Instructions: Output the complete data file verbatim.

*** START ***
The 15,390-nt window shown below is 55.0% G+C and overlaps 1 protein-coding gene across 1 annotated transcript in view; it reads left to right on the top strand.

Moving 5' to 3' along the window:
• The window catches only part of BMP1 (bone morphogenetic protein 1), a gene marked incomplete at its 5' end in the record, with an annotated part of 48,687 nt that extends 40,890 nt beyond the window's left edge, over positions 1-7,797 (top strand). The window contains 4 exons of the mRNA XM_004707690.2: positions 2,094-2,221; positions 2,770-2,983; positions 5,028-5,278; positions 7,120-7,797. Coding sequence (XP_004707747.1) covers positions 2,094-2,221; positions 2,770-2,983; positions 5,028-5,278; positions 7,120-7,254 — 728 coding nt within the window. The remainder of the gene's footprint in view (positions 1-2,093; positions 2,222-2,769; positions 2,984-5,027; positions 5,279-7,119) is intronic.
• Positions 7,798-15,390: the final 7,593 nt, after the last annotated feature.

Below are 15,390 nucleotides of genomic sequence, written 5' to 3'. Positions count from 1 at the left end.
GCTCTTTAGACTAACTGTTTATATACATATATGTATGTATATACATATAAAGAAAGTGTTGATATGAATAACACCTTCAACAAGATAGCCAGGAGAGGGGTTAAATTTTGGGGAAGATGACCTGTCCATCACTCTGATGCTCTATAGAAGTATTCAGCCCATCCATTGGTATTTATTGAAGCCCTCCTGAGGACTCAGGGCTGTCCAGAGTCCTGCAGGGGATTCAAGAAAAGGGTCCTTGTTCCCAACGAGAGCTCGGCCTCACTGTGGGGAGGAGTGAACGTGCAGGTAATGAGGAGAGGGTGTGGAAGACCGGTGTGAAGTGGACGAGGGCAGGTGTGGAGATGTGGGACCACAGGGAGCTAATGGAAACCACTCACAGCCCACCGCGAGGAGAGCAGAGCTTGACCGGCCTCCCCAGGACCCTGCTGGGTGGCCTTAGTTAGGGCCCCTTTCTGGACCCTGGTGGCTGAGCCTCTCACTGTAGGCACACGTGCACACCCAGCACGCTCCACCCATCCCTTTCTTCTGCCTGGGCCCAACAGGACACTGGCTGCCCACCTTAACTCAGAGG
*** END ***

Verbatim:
The 15,390-nt window shown below is 55.0% G+C and overlaps 1 protein-coding gene across 1 annotated transcript in view; it reads left to right on the top strand.

Moving 5' to 3' along the window:
• The window catches only part of BMP1 (bone morphogenetic protein 1), a gene marked incomplete at its 5' end in the record, with an annotated part of 48,687 nt that extends 40,890 nt beyond the window's left edge, over positions 1-7,797 (top strand). The window contains 4 exons of the mRNA XM_004707690.2: positions 2,094-2,221; positions 2,770-2,983; positions 5,028-5,278; positions 7,120-7,797. Coding sequence (XP_004707747.1) covers positions 2,094-2,221; positions 2,770-2,983; positions 5,028-5,278; positions 7,120-7,254 — 728 coding nt within the window. The remainder of the gene's footprint in view (positions 1-2,093; positions 2,222-2,769; positions 2,984-5,027; positions 5,279-7,119) is intronic.
• Positions 7,798-15,390: the final 7,593 nt, after the last annotated feature.

Below are 15,390 nucleotides of genomic sequence, written 5' to 3'. Positions count from 1 at the left end.
GCTCTTTAGACTAACTGTTTATATACATATATGTATGTATATACATATAAAGAAAGTGTTGATATGAATAACACCTTCAACAAGATAGCCAGGAGAGGGGTTAAATTTTGGGGAAGATGACCTGTCCATCACTCTGATGCTCTATAGAAGTATTCAGCCCATCCATTGGTATTTATTGAAGCCCTCCTGAGGACTCAGGGCTGTCCAGAGTCCTGCAGGGGATTCAAGAAAAGGGTCCTTGTTCCCAACGAGAGCTCGGCCTCACTGTGGGGAGGAGTGAACGTGCAGGTAATGAGGAGAGGGTGTGGAAGACCGGTGTGAAGTGGACGAGGGCAGGTGTGGAGATGTGGGACCACAGGGAGCTAATGGAAACCACTCACAGCCCACCGCGAGGAGAGCAGAGCTTGACCGGCCTCCCCAGGACCCTGCTGGGTGGCCTTAGTTAGGGCCCCTTTCTGGACCCTGGTGGCTGAGCCTCTCACTGTAGGCACACGTGCACACCCAGCACGCTCCACCCATCCCTTTCTTCTGCCTGGGCCCAACAGGACACTGGCTGCCCACCTTAACTCAGAGG